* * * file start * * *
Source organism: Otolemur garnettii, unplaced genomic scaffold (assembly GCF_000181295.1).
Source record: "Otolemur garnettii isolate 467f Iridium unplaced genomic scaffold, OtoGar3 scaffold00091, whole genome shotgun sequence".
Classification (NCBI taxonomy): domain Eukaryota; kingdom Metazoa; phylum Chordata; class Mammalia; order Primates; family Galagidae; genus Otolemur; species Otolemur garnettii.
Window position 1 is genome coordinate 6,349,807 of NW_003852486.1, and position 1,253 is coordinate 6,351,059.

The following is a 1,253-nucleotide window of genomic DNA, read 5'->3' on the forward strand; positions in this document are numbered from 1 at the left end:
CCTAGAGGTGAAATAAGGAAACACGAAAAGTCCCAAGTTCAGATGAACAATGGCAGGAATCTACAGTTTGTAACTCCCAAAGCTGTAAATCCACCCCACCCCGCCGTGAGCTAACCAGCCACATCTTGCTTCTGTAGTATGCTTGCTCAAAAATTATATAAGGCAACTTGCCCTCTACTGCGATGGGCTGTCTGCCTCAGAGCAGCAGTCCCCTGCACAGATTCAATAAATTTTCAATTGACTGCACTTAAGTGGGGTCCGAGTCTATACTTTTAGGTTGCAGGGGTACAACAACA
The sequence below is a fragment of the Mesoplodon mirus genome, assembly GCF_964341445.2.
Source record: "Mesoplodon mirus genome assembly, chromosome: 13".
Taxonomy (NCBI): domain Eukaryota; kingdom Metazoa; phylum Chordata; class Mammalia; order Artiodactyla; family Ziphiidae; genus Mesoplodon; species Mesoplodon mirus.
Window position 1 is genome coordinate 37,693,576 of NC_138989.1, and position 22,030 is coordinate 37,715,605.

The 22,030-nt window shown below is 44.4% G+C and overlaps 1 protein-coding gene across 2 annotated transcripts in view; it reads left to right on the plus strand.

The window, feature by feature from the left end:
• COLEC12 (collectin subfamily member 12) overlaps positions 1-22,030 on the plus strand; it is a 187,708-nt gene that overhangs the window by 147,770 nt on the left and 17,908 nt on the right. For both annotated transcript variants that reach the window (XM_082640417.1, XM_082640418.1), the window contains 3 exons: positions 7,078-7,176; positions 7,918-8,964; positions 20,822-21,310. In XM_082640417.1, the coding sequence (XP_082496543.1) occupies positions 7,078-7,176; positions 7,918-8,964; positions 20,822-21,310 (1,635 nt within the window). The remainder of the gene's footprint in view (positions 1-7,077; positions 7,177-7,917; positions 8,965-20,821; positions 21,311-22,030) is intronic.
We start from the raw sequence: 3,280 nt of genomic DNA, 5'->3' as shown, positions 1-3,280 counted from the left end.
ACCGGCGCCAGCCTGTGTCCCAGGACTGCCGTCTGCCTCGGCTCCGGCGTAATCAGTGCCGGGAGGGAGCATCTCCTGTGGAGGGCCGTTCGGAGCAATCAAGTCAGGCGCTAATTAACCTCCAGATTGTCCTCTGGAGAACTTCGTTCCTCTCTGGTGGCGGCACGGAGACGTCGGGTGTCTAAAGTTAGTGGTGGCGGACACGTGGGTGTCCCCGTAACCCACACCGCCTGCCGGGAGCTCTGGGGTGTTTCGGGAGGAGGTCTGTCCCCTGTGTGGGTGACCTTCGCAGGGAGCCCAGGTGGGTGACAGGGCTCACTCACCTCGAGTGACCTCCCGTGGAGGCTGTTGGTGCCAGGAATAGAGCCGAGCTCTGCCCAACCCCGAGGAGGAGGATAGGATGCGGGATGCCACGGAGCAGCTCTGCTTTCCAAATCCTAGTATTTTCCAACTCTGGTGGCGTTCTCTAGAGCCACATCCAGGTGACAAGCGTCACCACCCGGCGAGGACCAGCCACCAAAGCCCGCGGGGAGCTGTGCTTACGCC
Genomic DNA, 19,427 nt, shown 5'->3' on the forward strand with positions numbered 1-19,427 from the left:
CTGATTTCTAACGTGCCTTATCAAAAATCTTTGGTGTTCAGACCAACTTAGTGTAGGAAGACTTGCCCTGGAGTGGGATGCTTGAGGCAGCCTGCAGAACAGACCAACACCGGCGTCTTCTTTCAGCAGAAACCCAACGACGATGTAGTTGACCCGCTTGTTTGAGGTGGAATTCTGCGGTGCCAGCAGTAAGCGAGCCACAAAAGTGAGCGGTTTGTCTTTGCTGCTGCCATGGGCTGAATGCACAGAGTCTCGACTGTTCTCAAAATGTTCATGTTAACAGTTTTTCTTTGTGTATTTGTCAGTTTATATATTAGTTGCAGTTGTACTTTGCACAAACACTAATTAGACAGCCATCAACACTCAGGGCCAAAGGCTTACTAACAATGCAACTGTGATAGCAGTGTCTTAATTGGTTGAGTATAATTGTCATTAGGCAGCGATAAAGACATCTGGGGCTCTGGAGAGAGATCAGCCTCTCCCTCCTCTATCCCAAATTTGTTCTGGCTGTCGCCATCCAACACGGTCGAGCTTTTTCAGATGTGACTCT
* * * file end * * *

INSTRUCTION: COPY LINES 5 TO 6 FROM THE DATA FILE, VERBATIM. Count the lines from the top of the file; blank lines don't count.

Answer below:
The following is a 1,253-nucleotide window of genomic DNA, read 5'->3' on the forward strand; positions in this document are numbered from 1 at the left end:
CCTAGAGGTGAAATAAGGAAACACGAAAAGTCCCAAGTTCAGATGAACAATGGCAGGAATCTACAGTTTGTAACTCCCAAAGCTGTAAATCCACCCCACCCCGCCGTGAGCTAACCAGCCACATCTTGCTTCTGTAGTATGCTTGCTCAAAAATTATATAAGGCAACTTGCCCTCTACTGCGATGGGCTGTCTGCCTCAGAGCAGCAGTCCCCTGCACAGATTCAATAAATTTTCAATTGACTGCACTTAAGTGGGGTCCGAGTCTATACTTTTAGGTTGCAGGGGTACAACAACA